Mary Jo Kopechne
July 18, 1969: Mary Jo Kopechne dies. She was an American teacher, secretary, and political campaign specialist. The only child of Joseph and Gwen Kopechne, she was born in Pennsylvania but the family moved to New Jersey soon after. She graduated with a degree in business administration from Caldwell College for Women in 1962 after which she moved to Montgomery, Alabama where she taught at the Mission of St. Jude. She became active in Civil Rights before moving back to Washington, D.C. and working as a secretary for Florida Senator George Smathers. She joined New York Senator Robert F Kennedy’s staff after he was elected in November 1964. She worked as a secretary to speechwriters and as legal secretary to one of his legal advisors.
During the 1968 US presidential election, Kopechne worked on the wording of Kennedy’s speech announcing his candidacy. She became one of the Boiler Room Girls, the name for six young women working for Kennedy’s campaign. These six women worked in a hot, windowless room tirelessly keeping track of vital campaign data and intelligence on how Democratic delegates were intending to vote. The women were politically savvy and chosen for their intelligence and work ethic as well as their ability to keep sensitive information out of the wrong hands. Kopechne was devastated by Kennedy’s assassination on June 5, 1968. She worked briefly for the George McGovern campaign and then left the world of politics.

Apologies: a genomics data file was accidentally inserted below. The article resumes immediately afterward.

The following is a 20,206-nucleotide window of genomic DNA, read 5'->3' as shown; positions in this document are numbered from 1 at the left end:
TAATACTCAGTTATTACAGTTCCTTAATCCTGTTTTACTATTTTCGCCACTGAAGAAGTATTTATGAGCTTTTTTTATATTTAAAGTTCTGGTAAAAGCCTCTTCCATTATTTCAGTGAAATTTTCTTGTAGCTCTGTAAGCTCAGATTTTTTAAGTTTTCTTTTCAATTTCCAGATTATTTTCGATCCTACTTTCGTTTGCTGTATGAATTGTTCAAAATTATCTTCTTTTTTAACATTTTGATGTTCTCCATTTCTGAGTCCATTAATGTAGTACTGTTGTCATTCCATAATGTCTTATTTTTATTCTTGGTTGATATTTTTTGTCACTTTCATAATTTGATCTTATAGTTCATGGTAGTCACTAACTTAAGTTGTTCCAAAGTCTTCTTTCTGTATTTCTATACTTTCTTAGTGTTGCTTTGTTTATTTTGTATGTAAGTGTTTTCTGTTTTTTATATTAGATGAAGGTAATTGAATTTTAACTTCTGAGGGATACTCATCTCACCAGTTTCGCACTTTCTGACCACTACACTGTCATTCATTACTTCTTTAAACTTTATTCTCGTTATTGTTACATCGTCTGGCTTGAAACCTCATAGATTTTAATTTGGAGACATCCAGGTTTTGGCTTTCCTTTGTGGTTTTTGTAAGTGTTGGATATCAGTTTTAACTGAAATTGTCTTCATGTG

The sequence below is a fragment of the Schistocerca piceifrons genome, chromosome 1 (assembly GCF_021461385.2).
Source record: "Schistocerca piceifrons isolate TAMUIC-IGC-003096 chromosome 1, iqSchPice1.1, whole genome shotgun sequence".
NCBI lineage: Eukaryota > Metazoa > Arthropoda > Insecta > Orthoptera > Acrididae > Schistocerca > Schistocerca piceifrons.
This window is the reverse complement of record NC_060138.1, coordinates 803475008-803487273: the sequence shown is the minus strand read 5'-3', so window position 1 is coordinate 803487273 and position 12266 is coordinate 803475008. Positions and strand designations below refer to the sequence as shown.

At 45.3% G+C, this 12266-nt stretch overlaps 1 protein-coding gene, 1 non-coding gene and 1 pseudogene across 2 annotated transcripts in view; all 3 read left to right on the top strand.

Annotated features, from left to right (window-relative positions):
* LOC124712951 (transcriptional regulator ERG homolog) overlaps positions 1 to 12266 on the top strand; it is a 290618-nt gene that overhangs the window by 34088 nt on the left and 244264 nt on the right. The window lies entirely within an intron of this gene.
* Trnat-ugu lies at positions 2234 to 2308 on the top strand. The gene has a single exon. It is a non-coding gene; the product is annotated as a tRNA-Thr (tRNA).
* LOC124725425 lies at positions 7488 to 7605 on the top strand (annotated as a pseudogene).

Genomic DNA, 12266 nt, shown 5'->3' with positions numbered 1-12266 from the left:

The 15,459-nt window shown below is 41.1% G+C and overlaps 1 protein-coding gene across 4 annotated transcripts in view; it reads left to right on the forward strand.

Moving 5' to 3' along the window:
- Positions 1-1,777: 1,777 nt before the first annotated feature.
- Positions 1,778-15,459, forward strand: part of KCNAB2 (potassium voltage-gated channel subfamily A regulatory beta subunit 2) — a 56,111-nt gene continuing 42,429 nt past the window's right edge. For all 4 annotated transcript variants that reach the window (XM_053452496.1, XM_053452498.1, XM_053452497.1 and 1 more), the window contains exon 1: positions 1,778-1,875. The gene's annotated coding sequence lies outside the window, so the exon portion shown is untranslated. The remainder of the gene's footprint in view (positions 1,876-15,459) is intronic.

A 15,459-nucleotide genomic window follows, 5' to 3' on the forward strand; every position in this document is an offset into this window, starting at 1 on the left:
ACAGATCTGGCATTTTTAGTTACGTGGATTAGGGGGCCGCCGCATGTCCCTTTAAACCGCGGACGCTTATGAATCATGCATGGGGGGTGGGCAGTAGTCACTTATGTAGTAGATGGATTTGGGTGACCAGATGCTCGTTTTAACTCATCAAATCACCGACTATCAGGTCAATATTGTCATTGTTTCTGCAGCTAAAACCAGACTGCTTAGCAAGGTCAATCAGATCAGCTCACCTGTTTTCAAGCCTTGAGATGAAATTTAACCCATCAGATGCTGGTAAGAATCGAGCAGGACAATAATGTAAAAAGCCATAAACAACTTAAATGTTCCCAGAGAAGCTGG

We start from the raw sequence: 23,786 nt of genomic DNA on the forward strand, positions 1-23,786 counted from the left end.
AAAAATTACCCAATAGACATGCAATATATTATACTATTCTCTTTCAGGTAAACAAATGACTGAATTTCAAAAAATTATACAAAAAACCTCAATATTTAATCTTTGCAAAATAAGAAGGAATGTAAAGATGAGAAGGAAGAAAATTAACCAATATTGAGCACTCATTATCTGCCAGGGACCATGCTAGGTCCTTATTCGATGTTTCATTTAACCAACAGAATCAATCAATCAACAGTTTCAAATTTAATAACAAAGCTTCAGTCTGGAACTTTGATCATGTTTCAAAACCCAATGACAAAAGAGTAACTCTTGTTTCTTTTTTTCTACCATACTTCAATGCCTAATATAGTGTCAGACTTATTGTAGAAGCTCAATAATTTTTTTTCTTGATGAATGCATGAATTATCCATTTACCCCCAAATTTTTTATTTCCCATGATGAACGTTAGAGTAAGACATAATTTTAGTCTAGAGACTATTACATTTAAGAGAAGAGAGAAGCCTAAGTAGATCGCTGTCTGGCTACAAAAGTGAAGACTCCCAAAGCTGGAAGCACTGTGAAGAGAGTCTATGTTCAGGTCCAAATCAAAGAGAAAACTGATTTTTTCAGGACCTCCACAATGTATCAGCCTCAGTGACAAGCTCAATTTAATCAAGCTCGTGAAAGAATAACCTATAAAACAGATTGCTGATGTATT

She returned in December 1968 and worked for Matt Reese Associates, one of the first political consulting companies in Washington, D.C. By mid-1969 she had completed work on a mayoral campaign in Jersey City, New Jersey and was on her way to making this her career. On this day, she attended a party on Chappaquiddick Island off the coast of Martha’s Vineyard, Massachusetts. The Boiler Girls were being celebrated and Edward “Ted” Kennedy was there. He offered to drive Kopechne back to catch the last ferry. She left the party without saying goodbye and left her purse and keys behind. Kennedy’s car ended up in the water, having been driven off a narrow bridge without guardrails.
The car flipped in the water and Kennedy was able to get out alive. Kopechne was trapped in the car and either drowned or suffocated. Kennedy did not call for help or let anyone know of the accident until nine hours later. The next day, the car and Kopechne’s body were recovered. Kennedy denied having been drinking at the party and claimed he and Kopechne did not have anything other than a business relationship. Since he failed to report an accident causing injury, he was charged and eventually received a two-month suspended jail sentence. The scandal may have caused him to not follow his brothers’ footsteps as he did not run for President in the next two elections. He remained in the Senate until his death in 2009.
The work goes on, the cause endures, the hope still lives and the dreams shall never die.
For all my years in public life, I have believed that America must sail toward the shores of liberty and justice for all.
Integrity is the lifeblood of democracy. Deceit is a poison in its veins.
Dad, I’m in some trouble. There’s been an accident and you’re going to hear all sorts of things about me from now on. Terrible things. – all from Edward Kennedy
Also on this day: Perfect – In 1976, Nadia Comaneci received the first perfect score at the Olympics.
Manifesto – In 1925, Hitler’s Mein Kampf was published.
Nero Fiddles? – In 64 AD, Rome burns.
Dent Blanche – In 1862, the mountain was first scaled.